The Netherlands has a well developed and large scale fishing industry out of all proportion to the size of her own economic waters. Its success depends on taking fish from the waters of other EU states.
However, there are two problems with this. One is that the boat's engine power must be used to drag the beams and shoes, or rock-hopper otter-trawls, over the seabed. The other is that the North Sea and the British coast are heavy with shipwrecks, many torpedoed in two wars, sunken warships or just casualties of the sea. As we hobby sea fishers know, wrecks are a rich haven for big fish because bottom trawlers can't come near them.
Pulse or stun fishing uses suspended electrodes to stun groundfish into the water column where they are scooped up by trawl nets. Catch volumes are greater, fuel costs are halved and the marine sanctuaries around wrecks are no longer protected. It's like fishing a lake using gelignite. It was outlawed in the EU in 1998. But the EU is deeply corrupt and open to the influence of wealthy actors; in 2009 the EU allowed 5% of beam trawlers to be converted, and the Dutch immediately converted five boats. Since then almost a hundred more Dutch boats have been converted - using a weak and contrived workaround that avoids the ban.
The effects are catastrophic. An inshore fisherman last week posted on FB
"It is widely believed that thousands of immature fish are dying as a result of this electric shock being passed through them but no evidence has been put forward to support this. The reasons for this are very simple, the majority of immature fish will just get washed through the net never to be seen again. The other reason being the fact that the only research being carried out is by the Dutch themselves and everybody knows that money talks.One current problem is that Dutch boats can fly the red duster and take UK quotas; the previous requirement on UK flagged vessels being owned by Brit nationals was overturned. Our 1988 Merchant Shipping Act was challenged by the European Court of Justice in the Factortame case and overturned - requiring us to register foreign-owned fishing boats. A single Dutch owned and crewed vessel, the Cornelis Vrolijk, but UK flagged, accounts for almost a quarter of the entire English catch and about 6 per cent of the total UK quota. It lands all catches - some £17m annually - in the Netherlands.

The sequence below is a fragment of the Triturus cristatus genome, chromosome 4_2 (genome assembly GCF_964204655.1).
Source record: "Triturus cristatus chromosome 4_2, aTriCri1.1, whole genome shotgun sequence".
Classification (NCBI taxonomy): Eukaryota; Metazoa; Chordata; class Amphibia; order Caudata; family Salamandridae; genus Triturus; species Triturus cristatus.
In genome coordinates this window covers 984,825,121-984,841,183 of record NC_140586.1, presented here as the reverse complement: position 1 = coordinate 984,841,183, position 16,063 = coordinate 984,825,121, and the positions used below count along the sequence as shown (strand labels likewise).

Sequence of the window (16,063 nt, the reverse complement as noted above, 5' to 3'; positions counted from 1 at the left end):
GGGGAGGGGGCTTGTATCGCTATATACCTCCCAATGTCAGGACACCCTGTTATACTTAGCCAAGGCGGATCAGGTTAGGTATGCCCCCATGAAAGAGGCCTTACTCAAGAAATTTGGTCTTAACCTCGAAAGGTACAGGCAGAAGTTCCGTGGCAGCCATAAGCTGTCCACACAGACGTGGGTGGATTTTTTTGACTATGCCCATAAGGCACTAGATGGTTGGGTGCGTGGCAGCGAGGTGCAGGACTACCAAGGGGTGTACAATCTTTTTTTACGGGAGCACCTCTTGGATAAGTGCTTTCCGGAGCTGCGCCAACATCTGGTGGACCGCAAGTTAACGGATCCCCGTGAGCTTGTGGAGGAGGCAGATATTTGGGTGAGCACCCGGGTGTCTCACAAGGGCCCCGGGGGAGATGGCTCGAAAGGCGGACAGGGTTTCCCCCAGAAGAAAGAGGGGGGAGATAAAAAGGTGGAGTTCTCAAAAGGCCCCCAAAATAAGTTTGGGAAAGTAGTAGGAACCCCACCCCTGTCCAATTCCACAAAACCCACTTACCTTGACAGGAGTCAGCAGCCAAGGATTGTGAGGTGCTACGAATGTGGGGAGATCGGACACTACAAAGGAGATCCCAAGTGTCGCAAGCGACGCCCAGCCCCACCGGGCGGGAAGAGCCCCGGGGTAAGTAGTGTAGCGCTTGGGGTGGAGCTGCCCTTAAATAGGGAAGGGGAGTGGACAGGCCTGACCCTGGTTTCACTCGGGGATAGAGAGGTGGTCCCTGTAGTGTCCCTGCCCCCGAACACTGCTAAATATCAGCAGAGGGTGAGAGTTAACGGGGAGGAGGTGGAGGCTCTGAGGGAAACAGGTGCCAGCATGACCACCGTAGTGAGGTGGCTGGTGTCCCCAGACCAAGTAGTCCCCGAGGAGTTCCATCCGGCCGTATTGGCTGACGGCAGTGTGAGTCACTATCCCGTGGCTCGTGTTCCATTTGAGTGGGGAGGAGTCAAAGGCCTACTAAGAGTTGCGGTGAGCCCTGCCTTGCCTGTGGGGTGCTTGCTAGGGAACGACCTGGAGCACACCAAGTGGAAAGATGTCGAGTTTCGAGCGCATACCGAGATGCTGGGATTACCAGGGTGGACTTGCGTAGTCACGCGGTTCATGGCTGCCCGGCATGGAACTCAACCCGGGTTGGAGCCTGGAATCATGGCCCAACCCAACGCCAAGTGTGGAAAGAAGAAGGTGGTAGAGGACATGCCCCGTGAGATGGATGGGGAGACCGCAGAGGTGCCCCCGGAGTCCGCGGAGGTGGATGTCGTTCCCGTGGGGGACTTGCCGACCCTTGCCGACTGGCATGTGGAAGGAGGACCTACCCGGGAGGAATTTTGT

"Even if it was proved that this method of fishing was not killing all the immature fish, it is highly likely to be killing all the food that the fish rely on to survive such as prawns, shrimps, small crab, worms. If it was proved that it did not damage these species it would for sure kill the even smaller marine life that they rely on.
"I know from experience that once the seabed has been subjected to the electric shock treatment there is no point in me fishing there. I might as well fish in the desert because I would have more chance of finding life. Even when left alone for several months there is nothing there. To me it is pretty obvious why, nothing is going to hang around in a place where they will starve.
"The Inshore Belgian fishermen are appalled by what the Dutch are doing, Belgian fishermen I have spoken to have never in their lives at sea seen such a drastic reduction in fish numbers as they have once an area has had pulse fishing activity on it. It is the same story in France, the catches there have reduced so much that they plan to blockade all the Channel Ferry ports on the 27th of November to highlight the problems being caused by the Dutch."
So a plea. If you are delayed in any way today by the French fishing boats blockading the channel ports, spare them your good wishes and your hopes for a prosperous year. They are fighting the same fight as our inshore boats. This time, we're on the same side.